CHICAGO GOLF REPORT: You mentioned how the line will keep evolving. You’ll have more different variations of these clubs as you go. It looks to be the same way with the woods. You have some beautiful woods that seem to be in the pipeline. Can you tell me a little bit about the woods?
JASON HILAND: We wanted to make the fairway wood very user friendly. Most people can get the benefit out of it, which is the 939x, so a little bit longer from toe to heel. It’s very easy to hit it out of the rough. It gets it up in the air, doesn’t spin terribly much so you can flight it and it’ll go into the wind.
Then we were starting to play around with the idea for the next one and we started working with different ideas. The factory came up with a really low spinning face. The first body design wasn’t too great from a sole plate standpoint, but the face was really, really low spin. Then we started working on making our Pro Series.
We kind of kept evolving with it. I actually drew the sole plate up for that just from ideas of the past of working. It’s real neutral, the face is really hot, doesn’t spin, made it more traditional shapes. It’s very workable both directions. It’s just square, no adjustability.
We kind of built that one as a fairway would that we would really want to play and just sort of put those pieces of the puzzle together. We got one that’s a little bit more game improvement. And then one for the better player that’s a little lower spin, more of a mid-trajectory and very workable. So we kind of have two different niches there.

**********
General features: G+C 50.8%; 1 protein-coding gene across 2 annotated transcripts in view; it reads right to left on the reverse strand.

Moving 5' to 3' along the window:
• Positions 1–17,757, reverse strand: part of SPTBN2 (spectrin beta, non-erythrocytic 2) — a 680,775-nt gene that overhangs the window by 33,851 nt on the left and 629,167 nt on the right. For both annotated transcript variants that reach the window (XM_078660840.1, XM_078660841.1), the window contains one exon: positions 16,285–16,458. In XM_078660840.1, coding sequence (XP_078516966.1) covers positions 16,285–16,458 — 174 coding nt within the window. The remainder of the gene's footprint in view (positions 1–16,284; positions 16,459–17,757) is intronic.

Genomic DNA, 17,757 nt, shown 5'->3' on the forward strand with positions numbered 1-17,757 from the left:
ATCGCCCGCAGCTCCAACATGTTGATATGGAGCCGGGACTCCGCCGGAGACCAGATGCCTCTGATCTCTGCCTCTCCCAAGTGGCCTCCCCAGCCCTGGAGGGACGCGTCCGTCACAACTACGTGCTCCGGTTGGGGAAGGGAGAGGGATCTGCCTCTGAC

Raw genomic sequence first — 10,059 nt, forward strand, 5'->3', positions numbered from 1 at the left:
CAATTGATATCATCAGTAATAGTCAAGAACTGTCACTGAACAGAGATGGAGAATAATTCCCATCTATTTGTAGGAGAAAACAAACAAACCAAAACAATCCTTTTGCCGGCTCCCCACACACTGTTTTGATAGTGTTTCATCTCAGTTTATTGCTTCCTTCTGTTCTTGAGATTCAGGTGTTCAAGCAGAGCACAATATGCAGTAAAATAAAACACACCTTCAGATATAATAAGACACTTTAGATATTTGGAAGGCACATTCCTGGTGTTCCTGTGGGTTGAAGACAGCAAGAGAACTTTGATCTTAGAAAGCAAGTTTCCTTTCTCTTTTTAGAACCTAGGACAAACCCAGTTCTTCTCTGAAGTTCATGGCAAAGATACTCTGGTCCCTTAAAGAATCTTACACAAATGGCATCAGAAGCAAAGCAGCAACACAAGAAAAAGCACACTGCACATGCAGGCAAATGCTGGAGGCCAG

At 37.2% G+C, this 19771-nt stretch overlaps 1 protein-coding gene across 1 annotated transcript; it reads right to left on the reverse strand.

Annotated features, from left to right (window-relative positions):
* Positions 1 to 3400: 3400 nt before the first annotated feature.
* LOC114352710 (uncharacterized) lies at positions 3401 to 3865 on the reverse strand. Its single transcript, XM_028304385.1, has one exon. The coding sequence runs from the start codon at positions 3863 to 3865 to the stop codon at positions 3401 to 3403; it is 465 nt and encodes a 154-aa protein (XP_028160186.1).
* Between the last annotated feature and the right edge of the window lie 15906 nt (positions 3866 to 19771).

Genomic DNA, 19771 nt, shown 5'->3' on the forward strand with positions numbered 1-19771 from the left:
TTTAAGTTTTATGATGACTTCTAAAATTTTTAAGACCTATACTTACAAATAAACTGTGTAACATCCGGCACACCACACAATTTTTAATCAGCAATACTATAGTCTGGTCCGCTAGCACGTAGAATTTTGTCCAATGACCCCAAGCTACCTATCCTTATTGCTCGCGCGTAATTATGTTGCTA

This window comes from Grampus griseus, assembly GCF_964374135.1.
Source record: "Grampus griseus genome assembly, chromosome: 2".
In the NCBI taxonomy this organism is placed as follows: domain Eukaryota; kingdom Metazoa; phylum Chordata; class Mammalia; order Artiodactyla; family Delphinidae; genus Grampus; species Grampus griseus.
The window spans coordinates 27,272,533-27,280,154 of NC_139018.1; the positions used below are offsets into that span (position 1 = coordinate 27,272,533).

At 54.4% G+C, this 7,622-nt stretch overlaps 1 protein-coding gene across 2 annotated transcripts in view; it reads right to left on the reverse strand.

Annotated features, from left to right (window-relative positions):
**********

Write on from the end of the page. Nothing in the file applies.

Then on the driver, we really wanted to have a driver that was workable yet aerodynamic. So probably for a little bit better player. Not that a higher handicapper couldn’t play it, but we did definitely designed it to be workable. It’s a little bit more traditional shaped, low spin kind of like everybody wants to do with the driver.
We still want to be able to work the golf ball but look really, really clean to the eye. We put every piece of knowledge we had in quality we could put in the thing. It performs every bit as good as anybody else’s driver out there from a performance standpoint. The main thing we’re going to be able to do was just do it at a lot better price.
CHICAGO GOLF REPORT: The driver looks beautiful. When you’re designing a new driver, especially something like this from the ground up, how much of the design comes from the feedback you’ll get once you test it versus keeping an eye on the aesthetics?
JASON HILAND: We knew the shape we wanted to with it. Once we got the shape then the factory helped us design the face. Then we came up with the shape first that we thought would be workable and pleasing to the eye from a classic standpoint. It looks clean and crisp when it’s on the ground.
Then working with the engineers to try and design the best face we can based on that shape. It’s a matter of working and try to get the sound right and then coming up with an idea for the weighting where we want it simple with just a front and rear weight, nothing heal or toe at this point. A little less spin or a little bit more spin and it’s just a matter of it’s one or the other.